By: Dan O’Donnell
When I was working for the telephone company in the monopoly days we used to joke when Telecom Managers gave us a difficult time. We said to them, “You know that hum in your ear when you pick up the telephone? You want to keep it, don’t you?” The underlying threat being, I have the power to take away your Dial Tone.
Well, the monopoly days are long gone. New technology has created a variety of solutions to get that hum in your ear. In fact, when using mobile devices, there is no dial tone at all. Through all this change, however, there is one constant…there is no tolerance for unreliable service. Over the years, the monopoly phone system has created an expectation for five nines reliability, 99.999% uptime.
Advances in speed and reliability of the internet over the years provide a good network for VoIP calling. Mixing voice, data, video and mobile calling on the same IP network, however, presents some unique challenges.
Voice calls have no tolerance for delay and require packets to arrive in the same order as they were sent whereas most data protocols can tolerate various levels of delay. Having these different protocols running on the same network requires unique priority assignments for different applications called Quality of Service (QoS) designations.
Security is another issue that must be addressed on VoIP networks. VoIP systems are open to attacks just like any other device or end point connected to the internet. Further, different types of security devices are often needed for voice and data services.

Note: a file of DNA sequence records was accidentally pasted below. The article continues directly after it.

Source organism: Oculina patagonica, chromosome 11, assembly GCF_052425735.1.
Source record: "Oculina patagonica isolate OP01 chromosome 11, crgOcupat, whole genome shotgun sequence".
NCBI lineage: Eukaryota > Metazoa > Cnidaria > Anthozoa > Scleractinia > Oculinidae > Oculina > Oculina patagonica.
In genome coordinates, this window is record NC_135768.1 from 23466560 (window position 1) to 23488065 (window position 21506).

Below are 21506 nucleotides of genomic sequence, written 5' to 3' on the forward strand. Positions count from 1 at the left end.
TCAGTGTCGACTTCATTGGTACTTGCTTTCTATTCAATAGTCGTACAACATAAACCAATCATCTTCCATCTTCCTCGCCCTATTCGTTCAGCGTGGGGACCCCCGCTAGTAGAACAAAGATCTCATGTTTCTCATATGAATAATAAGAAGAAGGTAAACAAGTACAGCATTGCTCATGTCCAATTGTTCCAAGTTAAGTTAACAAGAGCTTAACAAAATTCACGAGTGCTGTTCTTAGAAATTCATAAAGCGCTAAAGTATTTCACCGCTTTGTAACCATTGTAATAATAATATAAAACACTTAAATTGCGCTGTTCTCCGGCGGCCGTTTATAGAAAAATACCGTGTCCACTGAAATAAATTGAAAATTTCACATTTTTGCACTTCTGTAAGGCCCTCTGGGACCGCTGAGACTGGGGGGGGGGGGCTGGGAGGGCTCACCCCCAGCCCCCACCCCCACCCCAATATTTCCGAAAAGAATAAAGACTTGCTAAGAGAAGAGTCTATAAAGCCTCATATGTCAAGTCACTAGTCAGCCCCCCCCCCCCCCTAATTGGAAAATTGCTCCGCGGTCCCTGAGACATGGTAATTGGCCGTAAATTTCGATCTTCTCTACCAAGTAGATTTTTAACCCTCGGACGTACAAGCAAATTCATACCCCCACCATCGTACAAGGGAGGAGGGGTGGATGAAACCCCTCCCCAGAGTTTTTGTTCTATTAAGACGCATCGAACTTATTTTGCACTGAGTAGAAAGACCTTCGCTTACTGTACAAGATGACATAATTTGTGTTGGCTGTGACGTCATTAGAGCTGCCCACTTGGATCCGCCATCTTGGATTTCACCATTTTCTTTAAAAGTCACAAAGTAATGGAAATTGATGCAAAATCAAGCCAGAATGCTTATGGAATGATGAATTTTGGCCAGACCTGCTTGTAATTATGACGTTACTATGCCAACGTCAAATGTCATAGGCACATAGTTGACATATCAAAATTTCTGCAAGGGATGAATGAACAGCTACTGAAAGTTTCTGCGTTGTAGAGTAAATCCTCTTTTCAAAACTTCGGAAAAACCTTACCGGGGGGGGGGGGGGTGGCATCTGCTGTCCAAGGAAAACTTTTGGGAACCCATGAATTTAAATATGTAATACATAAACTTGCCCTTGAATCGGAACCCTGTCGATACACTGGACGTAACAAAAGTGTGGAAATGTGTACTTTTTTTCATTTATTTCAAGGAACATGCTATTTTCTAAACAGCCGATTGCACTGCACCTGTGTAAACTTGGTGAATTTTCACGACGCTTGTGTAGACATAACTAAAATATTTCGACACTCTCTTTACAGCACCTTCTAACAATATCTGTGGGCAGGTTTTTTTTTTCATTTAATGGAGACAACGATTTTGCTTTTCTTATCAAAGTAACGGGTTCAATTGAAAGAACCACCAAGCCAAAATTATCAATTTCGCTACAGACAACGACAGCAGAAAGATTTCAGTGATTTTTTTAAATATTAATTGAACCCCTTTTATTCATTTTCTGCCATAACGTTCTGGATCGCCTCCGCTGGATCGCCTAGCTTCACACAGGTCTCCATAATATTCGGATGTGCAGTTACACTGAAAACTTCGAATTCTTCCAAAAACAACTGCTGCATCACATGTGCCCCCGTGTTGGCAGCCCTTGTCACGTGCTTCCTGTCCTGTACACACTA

Managing VoIP networks can be very efficient. As noted above, though, they also have special monitoring, management and security requirements. Fortunately, there are many specialized appliances available to provide these services. The critical foundation for cost effective and efficient VoIP management is a flexible access management system. All links should be monitored and managed. All links thus require multiple appliances. Developing a sound monitoring strategy is necessary to provide the reliability, availability and control needed for VoIP networks while helping manage the appliance costs.
Next generation network access systems can aggregate multiple links into a single appliance. Because VoIP links have lower bandwidth requirements, the aggregation ratio can be very high allowing significant CAPEX savings on expensive appliances. Another cost and efficiency feature of access devices is filtering. This allows the attached appliances to only process targeted protocols, further reducing throughput to the monitoring device and allowing more efficient operation.
Using the internet for voice, data, video and mobile communications is very efficient. Developing a monitoring strategy built around a next generation network access solution such as the AFS by Network Critical, will provide the foundation for high performance, high availability, robust security and reduced cost.
For more information about the AFS and Network Critical go to www.networkcritical.com.